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My passion is workforce development! I've been actively networking with Lansing professionals over the past year - trying to build relationships with employers and job seekers alike. I would like to see talented folks get connected with businesses that are looking for them.
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I have been volunteering to help friends, family and people I have met in their career searches. Often times, I try to give pointers and advice that will hopefully help people to get on the right path. What I am finding lately is that many of my suggestions are immediately shot down. Here are some brutal truths from a recruiter’s point of view.
Recruiters Can Help You!
Did you know that recruiters have their own hidden job market? I’ll tell you, my company works with some amazing companies that a great chunk of Lansing would love to get into. We are very confidential though and won’t go broadcasting which ones they are because we respect their privacy. The same is kept with our candidates. We won’t go blindly submitting resumes without the candidates giving their approval.
Now it does happen that there are certain companies who will advertise jobs they don’t have because they want to “build” their databases up. I’d suggest keeping your ears out and ask any recruiter if that is the goal – to build the database or actually fill a position. My latest brush with a recruiter was from a dude who sounded suspiciously like a bill collector. We chatted a bit and I gave him a referral to a friend of mine who is currently looking for a job with the experience he was recruiting for. She has an interview lined up thanks to me passing her on to him.
Job Gaps Draw Attention
Whether it is a simple few months due to maternity leave or an entire decade, these are one of the first things that recruiters notice. We also want to know what you were doing during these gaps. There are great reasons and then there are ones that are going to weed you out of our possible matches. Be prepared to explain what you did during these times of unemployment, recruiters are going to ask about these.
Believe It Or Not, Recruiters Can Add
If you have a few months of experience in a particular field, don’t gloss over it and say you have 3 years… we can add. You would be surprised at some of the resumes I have seen that have a person working 2-3 months over the span of 5 years. The experience listed is simply “five years of ____ experience.” Um, no. It’s more like a total of 9 months working experience, but nice try.
Low Skills Typically = Low Pay
Sure there are some exceptions to this rule. Perhaps you are lucky enough to snag a job within local, state or federal government which happily accepts high school graduates. However, for the most part nearly every single employer wants to see a college degree or else professional certifications.
Vocational Training vs. Degree
If you are looking to find a quick route to a high paying job, I would suggest doing some serious research before you jump in blindly. There are many trade schools who are plastered all over the media trying to sell you an education for a “high demand” job. Dental assistants, Linux administrators, and computer programming languages are your best bet if you want something rather quick to learn but don’t want to spend four years in college.
One of the over used phrases I hear from job seekers is, “I’ll take ANYTHING!!!” When I hear this, all I can hear is, “I’m DESPERATE and need you to find me a job!” Anything is a pretty broad base, don’t you think? Think of it this way, if I asked you where you want to go on vacation, chances are you could give me some ideas. Perhaps Las Vegas, Chicago or Orlando. The point is, you can narrow down your vacation choices, but you can’t narrow down your career options? An easy way to really find a career path is to sit down with your resume or Linked In profile and write down (yes writing it on actual paper will help you to solidify it in your mind) the things you liked most and least about each job you have held. Get with a career counselor – yes there are folks that do this for FREE at Michigan Works (or your local workforce development office). They can help you find a career path, may have suggestions on pursuing higher education along with funding choices, and more.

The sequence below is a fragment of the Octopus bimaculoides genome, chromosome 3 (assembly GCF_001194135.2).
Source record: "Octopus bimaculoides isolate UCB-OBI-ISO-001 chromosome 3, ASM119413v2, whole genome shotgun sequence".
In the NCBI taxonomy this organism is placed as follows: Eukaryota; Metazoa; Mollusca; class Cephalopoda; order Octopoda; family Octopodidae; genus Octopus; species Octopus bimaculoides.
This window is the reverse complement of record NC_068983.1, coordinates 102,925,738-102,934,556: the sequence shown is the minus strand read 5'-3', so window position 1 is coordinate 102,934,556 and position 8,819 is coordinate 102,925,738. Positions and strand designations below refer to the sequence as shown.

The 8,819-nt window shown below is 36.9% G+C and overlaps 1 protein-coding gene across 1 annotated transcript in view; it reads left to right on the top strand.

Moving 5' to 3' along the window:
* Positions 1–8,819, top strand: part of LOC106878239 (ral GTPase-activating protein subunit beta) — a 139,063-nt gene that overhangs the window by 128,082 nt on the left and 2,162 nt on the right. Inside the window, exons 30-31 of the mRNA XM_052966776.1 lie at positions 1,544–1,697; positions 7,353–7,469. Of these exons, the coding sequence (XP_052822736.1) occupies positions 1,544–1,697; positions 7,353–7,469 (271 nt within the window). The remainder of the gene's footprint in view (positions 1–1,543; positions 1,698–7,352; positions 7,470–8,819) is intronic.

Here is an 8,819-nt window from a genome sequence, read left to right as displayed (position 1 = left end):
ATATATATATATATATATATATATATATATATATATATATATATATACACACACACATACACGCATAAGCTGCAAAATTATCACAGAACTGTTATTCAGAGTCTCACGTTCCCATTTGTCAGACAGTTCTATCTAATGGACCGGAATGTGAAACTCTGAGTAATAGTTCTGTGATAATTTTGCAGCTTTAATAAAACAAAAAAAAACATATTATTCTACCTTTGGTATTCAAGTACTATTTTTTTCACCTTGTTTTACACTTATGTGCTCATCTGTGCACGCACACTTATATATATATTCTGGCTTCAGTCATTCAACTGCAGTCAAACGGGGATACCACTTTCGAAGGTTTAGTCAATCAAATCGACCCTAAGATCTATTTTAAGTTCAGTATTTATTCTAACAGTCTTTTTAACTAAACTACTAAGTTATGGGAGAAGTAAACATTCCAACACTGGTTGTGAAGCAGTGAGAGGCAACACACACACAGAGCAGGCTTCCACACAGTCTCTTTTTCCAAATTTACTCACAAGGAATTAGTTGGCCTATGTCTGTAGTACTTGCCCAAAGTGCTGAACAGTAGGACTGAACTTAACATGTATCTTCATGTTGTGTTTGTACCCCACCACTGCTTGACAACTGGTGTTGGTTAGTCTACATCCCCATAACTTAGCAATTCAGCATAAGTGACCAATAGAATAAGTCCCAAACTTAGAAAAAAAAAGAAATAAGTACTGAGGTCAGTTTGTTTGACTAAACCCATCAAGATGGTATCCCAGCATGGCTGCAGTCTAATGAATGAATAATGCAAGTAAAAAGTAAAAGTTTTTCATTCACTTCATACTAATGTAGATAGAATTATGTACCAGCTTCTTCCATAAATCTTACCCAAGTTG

Contractual or Temporary Jobs Can Open Doors
While many people cringe at the thought of doing contract work or a temporary assignment, this can be a great way to build your resume and gain valuable hands on experience. This is a fabulous way to gain hands on experience for career changers, non-traditional college students and recent graduates. Plus, if you are on a long term contract or do quite a few different temp jobs, it won’t look like you are a “job hopper” on your resume. It would look better to have something like “Personnel World” for three years rather than six different jobs over the same time period. For those of us that like to check things out and want to get a broad perspective on different industries, companies, work cultures, etc., this is an ideal way to gain that exposure.
Don’t Ask for Advice – Unless You Really Want to Hear It
I have asked for advice from a lot of people and sometimes I get told things I really don’t want to hear. However, I don’t shake my head or shoot everything down they are advising me on. I try to be open minded. Even if you don’t agree 100% with what somebody is telling you, take note of it. Perhaps they have a nugget you need to listen to. One nugget I was given about a year ago from my mentor was that I needed to figure out what I wanted to do. Here I am a year later and I’ve discovered that I need to truly be challenged in order to be happy, hence the switching up my major into something that is going to stimulate my brain, keep me engaged and happy.